At the demise of the empire, City of London financial interests created a web of secrecy jurisdictions that captured wealth from across the globe and hid it in a web of offshore islands.
Today, up to half of the global offshore wealth is hidden in British jurisdictions and Britain and its dependencies are the largest global players in the world of international finance.
The Spider’s Web was written, directed and produced by Michael Oswald, you can sponsor his future films on Patreon
This documentary was heavily inspired by Nicholas Shaxson’s book Treasure Islands, here is a brief extract from the book:
In 2009 I met a former private banker, Beth Krall, to explore a question that had been nagging me: how do bankers who shelter the wealth of gangsters and corrupt politicians justify what they do? We met one Sunday in Washington DC. She had left private banking and joined the non-governmental sector. Dressed in a striking black-and-white coat, she still looked very much the stylish international financier. Aged 47, and with nearly 24 years in the banking business, Krall (not her real name) was still coming to terms with her past life.
Krall’s last offshore posting was in the Bahamas, an island archipelago with over 300,000 residents that has been an important offshore centre since the golden age of American organised crime. A few months earlier, a practitioner in the Caymans had warned me to watch out for my personal safety if I went “asking all these questions” in the Bahamas. Krall said she was unsure what might happen to her if she went back, as she was partly breaking the private bankers’ code of silence. “I don’t want to have concrete shoes put on me,” she said without smiling. One reason for her fear was something that had angered her in the first place: so many of the people she dealt with were powerful members of society in their home countries.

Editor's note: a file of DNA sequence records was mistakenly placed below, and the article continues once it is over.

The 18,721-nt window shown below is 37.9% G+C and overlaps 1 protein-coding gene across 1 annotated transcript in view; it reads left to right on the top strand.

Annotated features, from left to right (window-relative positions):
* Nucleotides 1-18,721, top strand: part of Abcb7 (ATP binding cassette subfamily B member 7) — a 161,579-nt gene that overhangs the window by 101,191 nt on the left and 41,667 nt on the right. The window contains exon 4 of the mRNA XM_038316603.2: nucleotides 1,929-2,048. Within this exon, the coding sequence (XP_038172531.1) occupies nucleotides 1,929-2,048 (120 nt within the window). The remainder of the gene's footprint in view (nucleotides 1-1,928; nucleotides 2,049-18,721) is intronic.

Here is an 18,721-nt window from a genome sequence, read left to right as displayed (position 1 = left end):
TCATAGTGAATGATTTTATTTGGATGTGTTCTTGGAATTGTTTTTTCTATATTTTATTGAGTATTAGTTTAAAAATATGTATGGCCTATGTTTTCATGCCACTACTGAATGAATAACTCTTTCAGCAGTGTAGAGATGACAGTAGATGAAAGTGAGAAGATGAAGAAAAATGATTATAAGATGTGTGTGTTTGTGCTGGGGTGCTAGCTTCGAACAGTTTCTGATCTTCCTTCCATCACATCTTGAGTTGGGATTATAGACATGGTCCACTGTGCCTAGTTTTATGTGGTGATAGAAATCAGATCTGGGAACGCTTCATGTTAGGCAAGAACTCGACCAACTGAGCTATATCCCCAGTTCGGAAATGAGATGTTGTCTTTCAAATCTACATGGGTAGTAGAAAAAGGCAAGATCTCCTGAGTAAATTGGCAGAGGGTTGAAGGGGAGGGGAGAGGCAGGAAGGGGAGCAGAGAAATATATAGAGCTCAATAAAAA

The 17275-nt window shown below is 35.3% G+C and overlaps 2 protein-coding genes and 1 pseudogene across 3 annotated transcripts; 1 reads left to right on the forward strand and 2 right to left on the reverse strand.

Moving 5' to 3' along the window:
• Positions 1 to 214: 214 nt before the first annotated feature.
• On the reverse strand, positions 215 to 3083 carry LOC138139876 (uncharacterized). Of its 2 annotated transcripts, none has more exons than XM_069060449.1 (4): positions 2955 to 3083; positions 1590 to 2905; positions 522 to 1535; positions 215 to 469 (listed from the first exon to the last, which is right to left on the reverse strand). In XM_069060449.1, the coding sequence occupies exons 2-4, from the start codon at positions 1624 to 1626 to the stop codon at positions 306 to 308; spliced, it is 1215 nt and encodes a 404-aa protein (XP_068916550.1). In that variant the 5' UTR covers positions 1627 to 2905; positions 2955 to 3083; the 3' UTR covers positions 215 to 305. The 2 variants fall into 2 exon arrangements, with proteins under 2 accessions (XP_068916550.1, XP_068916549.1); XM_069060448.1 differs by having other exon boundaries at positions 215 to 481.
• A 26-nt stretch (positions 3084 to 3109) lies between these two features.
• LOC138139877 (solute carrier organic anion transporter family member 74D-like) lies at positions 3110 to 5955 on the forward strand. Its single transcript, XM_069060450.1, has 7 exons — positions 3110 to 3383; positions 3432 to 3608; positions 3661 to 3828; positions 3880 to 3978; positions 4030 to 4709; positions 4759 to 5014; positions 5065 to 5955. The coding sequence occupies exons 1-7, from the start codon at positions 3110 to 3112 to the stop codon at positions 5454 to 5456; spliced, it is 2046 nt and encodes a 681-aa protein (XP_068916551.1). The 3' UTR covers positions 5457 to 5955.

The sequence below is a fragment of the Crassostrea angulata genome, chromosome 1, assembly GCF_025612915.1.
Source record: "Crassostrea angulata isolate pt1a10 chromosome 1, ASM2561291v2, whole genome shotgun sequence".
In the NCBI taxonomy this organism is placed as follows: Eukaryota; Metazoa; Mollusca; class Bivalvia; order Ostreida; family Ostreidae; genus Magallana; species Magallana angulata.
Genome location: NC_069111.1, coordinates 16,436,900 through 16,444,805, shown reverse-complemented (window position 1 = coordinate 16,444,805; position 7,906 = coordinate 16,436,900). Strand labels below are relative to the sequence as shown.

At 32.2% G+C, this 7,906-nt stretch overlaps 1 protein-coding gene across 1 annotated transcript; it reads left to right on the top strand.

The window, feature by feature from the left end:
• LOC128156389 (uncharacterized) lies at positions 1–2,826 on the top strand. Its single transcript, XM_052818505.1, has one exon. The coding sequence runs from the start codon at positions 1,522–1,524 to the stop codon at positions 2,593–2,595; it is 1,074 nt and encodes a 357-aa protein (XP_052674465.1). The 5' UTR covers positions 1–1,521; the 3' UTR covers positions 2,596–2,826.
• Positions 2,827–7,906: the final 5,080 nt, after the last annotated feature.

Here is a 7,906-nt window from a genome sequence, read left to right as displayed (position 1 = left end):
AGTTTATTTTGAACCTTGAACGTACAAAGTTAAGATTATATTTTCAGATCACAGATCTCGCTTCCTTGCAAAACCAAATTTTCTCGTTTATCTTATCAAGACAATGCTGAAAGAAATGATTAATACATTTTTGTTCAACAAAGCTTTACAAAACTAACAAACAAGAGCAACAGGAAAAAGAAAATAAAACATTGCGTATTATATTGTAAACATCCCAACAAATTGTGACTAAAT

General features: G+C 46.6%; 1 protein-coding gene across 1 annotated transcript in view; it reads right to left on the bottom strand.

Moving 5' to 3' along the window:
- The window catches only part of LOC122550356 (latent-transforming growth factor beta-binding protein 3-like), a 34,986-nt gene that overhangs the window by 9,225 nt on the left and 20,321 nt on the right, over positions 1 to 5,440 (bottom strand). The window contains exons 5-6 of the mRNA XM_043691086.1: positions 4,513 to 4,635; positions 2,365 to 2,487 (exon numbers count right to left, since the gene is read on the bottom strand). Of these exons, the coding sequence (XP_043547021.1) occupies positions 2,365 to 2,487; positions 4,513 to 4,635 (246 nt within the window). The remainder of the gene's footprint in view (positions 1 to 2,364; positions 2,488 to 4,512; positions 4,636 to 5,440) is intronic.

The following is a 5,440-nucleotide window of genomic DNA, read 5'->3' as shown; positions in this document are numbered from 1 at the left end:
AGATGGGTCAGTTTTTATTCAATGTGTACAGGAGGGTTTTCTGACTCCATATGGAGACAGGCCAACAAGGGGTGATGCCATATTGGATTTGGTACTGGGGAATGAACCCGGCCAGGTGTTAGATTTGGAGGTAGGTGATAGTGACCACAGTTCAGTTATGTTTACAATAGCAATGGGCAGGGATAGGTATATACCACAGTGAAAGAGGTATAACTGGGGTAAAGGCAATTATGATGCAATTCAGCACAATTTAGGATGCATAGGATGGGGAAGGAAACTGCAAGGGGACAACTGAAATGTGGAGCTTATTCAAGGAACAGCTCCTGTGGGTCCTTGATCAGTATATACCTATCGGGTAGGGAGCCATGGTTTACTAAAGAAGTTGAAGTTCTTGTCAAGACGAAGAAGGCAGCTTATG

The Guardian have a continued extract here